WETHERSFIELD - A Wethersfield High School renovation exterior design that will look to add more than 200 parking spaces to the site, as well as re-coordinate traffic patterns, got the unanimous stamp of approval from the Wethersfield Town Council at last Monday night’s meeting.
Members of the project’s architectural design team, including Rusty Malik and Laurel Purcell, gave a presentation explaining changes to the site pertaining to traffic flow, parking, and American with Disabilities Act (ADA) compliance measures.
Currently, the high school has a total of 410 parking spaces. That number that will bump up to over 550--526, plus 25 handicapped spaces--under the team’s proposed design, but Malik said that the site could have up to 600 total spaces when event and alternative parking spaces are included. He warned, however, that large events, such as the bi-annual Thanksgiving Day home football game, may still fill the school’s lots beyond capacity, but that the design should provide more than enough space in normal circumstances.
“One of the concerns is always where do people park?” Malik said. “Certainly it’s impossible to design for that level of parking.”
While the project team anticipates needing the additional parking, how and where it is going to be added is unclear at this time, Malik said. Although placing spaces offsite is one option, it will not be state reimbursable, he warned.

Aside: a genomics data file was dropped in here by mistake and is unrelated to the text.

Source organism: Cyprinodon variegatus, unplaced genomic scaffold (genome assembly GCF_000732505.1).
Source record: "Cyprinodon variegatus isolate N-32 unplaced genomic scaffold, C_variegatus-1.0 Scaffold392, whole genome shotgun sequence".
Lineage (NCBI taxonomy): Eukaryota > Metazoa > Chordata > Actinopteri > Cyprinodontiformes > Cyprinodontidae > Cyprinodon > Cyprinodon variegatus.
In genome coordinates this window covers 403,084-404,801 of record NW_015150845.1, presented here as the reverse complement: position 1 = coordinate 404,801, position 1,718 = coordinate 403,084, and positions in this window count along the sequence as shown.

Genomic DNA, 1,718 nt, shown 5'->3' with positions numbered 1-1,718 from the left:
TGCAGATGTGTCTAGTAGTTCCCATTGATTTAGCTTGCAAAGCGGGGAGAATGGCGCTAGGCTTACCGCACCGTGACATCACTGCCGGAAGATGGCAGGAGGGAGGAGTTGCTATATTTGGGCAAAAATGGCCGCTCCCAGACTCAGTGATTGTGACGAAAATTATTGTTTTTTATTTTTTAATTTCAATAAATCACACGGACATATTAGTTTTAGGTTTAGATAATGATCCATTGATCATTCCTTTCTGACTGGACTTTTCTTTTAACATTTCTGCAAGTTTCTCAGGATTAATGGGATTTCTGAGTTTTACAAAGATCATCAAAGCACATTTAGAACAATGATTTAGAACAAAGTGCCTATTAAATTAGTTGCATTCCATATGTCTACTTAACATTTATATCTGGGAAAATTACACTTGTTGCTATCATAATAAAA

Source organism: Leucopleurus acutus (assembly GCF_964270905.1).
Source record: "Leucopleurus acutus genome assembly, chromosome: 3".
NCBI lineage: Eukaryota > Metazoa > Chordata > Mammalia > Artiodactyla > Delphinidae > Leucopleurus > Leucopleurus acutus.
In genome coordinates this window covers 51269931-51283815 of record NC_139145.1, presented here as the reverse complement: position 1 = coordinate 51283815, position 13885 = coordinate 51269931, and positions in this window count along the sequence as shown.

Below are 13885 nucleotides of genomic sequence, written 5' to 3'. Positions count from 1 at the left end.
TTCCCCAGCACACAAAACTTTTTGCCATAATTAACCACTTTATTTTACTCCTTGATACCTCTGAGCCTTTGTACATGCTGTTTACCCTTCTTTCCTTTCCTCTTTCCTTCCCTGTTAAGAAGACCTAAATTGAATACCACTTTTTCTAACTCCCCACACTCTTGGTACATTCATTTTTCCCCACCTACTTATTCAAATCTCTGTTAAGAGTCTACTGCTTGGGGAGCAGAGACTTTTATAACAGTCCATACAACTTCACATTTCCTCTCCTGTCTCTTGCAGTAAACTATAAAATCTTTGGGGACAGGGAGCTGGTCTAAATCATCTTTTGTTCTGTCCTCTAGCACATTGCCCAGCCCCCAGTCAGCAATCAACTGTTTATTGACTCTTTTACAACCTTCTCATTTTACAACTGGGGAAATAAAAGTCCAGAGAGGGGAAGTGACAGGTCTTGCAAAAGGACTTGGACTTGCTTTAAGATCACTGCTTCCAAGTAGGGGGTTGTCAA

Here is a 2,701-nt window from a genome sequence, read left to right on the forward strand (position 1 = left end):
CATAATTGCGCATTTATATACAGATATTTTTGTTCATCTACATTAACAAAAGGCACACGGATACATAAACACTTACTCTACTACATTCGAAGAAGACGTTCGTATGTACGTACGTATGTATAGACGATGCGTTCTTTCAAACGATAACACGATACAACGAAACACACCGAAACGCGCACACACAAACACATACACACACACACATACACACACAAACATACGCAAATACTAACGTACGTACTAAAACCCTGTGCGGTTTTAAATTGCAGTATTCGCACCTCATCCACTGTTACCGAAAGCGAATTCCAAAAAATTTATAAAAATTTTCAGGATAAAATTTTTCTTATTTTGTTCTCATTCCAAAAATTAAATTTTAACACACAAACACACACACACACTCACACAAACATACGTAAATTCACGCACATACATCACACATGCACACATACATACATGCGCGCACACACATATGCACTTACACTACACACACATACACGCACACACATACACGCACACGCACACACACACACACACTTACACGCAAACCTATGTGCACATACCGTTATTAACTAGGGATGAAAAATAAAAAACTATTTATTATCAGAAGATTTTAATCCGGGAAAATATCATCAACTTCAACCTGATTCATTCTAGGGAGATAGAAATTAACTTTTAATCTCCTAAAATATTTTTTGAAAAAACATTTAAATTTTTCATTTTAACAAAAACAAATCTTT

Another concern throughout the exterior design phase of the project has been traffic congestion, particularly at drop off and dismissal times. One of the plan’s objectives is to separate the cars of parents coming through in the morning and afternoon from the bus traffic. Under the design, buses will be relegated to an entrance coming off of Wolcott Hill Road, while parents will enter the school off of Jay Street.
“They’re completely separated, but there’s an opportunity to crossover when they need to,” Malik said.
The key is making sure everyone is informed about the change, said Wethersfield Superintendent of Schools Michael Emmett during the presentation.
“We’re going to have to educate our students and our parents to make sure they’re using the right entrance,” Emmett said.
The project was originally supposed to consist of the drilling of 250 geothermal energy wells, but the unexpected need for PCB abatement prompted the elimination of this component. The switch to a HVAC system is expected to save the town $1,639,000, according to Purcell.
“The HVAC system’s value is pretty much the same, so the savings is pretty much the site work,” Purcell said.
The project team will tack off another $75,000 in costs with the scrapping of an additional 150 seats in the visitors section at the turf field, according to Purcell.
“All we’re doing is giving you back the same capacity you have now,” she said.
Deputy Mayor John Console expressed concerns regarding the need to reduce the project’s expenditures, and suggested that the Council may need to go back to referendum for an additional $5 million.
“I think to complete the project the way we want it to come out, maybe it’s appropriate,” Console said. “I’m just saying with the cuts that are being made, we might need to look at it.”
“I think that’s speculative; we have a long way to go,” said Councilor Gerry Roberts. “The bids came in over, but the next ones might be under.”